“Having insects carry these sensor systems could be beneficial for farms because bees can sense things that electronic objects, like drones, cannot,” Gollakota said. “With a drone, you’re just flying around randomly, while a bee is going to be drawn to specific things, like the plants it prefers to pollinate.
This "biohybrid" robotic finger melds a robotic skeleton with living rat muscle. The device is inside a container of water to keep the muscles from withering. The research is on the cover of this week's issue of the journal Science Robotics. Video below. From National Geographic:
“If we can combine more of these muscles into a single device, we should be able to reproduce the complex muscular interplay that allows hands, arms, and other parts of the body to function,” says study author Shoji Takeuchi, a mechanical engineer at the University of Tokyo. “Although this is just a preliminary result, our approach might be a great step toward the construction of a more complex biohybrid system.”
The research group began looking at living muscle tissue because plastic and metal provided a limited range of movement and flexibility. To grow their robot's muscles, they layered hydrogel sheets filled with myoblasts—rat muscle cells—on a robotic skeleton. The grown muscle is then stimulated with an electric current that forces it to contract.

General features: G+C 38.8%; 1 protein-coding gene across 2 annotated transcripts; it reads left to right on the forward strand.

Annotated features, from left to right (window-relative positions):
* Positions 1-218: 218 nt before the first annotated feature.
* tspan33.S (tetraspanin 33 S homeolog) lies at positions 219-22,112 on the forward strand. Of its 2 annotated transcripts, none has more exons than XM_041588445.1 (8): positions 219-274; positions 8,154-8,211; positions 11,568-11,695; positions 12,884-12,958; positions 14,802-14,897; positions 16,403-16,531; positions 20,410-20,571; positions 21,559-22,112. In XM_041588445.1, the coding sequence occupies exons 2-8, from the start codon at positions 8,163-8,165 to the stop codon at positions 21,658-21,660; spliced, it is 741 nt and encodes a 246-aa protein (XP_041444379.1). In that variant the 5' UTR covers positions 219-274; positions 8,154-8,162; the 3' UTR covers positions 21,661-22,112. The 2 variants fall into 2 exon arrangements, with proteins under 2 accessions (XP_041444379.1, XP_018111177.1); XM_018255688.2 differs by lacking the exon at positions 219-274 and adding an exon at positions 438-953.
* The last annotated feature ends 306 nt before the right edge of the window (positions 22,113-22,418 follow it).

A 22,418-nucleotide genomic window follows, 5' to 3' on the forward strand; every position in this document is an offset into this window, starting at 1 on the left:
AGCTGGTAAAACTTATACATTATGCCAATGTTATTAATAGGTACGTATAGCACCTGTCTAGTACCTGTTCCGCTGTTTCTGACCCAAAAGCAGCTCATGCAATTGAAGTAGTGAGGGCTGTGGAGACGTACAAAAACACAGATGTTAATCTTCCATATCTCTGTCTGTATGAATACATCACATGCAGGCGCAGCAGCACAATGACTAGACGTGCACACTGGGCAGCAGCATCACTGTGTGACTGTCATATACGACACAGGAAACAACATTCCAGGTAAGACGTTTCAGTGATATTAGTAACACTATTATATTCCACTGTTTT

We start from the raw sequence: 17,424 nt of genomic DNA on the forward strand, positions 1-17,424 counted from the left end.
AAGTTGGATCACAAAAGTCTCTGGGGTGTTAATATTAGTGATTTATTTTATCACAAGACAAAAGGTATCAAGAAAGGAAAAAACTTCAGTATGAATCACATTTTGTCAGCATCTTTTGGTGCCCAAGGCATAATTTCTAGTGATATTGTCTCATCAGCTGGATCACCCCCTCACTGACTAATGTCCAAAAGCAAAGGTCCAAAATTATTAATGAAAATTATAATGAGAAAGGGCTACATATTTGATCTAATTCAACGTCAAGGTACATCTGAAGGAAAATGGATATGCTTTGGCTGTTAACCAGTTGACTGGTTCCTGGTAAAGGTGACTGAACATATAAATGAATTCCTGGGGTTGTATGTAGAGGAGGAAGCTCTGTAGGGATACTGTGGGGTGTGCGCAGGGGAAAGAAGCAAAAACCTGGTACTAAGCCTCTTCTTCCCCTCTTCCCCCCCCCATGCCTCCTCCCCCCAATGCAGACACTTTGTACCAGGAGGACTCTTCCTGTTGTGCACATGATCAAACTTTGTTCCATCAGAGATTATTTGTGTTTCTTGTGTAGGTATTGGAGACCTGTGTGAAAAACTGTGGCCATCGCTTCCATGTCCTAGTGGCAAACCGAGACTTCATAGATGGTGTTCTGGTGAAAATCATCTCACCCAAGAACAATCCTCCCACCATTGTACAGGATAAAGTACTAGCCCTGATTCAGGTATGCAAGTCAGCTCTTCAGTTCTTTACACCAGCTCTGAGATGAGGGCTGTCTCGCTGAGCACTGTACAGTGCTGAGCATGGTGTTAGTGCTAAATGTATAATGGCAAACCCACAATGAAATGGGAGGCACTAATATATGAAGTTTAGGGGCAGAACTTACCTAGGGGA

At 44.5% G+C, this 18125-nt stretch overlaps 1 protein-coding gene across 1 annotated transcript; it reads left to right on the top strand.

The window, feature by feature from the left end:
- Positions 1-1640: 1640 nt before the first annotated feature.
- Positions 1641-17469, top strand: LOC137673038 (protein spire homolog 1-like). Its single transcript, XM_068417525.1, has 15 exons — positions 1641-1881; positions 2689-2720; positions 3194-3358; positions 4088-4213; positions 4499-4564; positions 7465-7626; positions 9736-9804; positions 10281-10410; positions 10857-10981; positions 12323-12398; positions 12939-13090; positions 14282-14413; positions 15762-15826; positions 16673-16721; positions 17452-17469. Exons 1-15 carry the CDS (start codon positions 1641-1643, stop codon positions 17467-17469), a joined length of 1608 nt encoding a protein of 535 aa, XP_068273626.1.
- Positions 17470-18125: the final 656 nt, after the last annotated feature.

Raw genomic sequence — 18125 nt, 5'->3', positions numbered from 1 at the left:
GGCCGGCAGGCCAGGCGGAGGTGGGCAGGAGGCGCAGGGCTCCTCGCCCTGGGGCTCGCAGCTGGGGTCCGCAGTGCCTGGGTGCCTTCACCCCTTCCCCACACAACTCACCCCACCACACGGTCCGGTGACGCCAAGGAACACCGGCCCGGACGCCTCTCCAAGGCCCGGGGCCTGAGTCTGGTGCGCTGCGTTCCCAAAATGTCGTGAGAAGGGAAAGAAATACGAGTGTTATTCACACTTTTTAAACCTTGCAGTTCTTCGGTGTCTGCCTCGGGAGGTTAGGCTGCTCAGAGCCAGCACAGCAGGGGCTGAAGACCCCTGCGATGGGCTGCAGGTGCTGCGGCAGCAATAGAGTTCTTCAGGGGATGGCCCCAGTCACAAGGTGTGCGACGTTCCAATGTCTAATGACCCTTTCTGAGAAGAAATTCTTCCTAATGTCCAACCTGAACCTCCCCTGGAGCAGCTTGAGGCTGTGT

"Biohybrid robot powered by an antagonistic pair of skeletal muscle tissues" (Science Robotics)
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Drummer Jason Barnes, who only has one arm, has been collaborating with engineer Gil Weinberg of Georgia Tech's Institute for Robotics and Intelligent Machines to develop a cyborg arm that enables Barnes not only to play his kit again, but to "play at speeds not humanly possible... and play strange polyrhythms that no human can play." Weinberg and Barnes have now launched a Kickstarter to build another prosthetic cyborg arm that Barnes can take on the road. From IEEE Spectrum: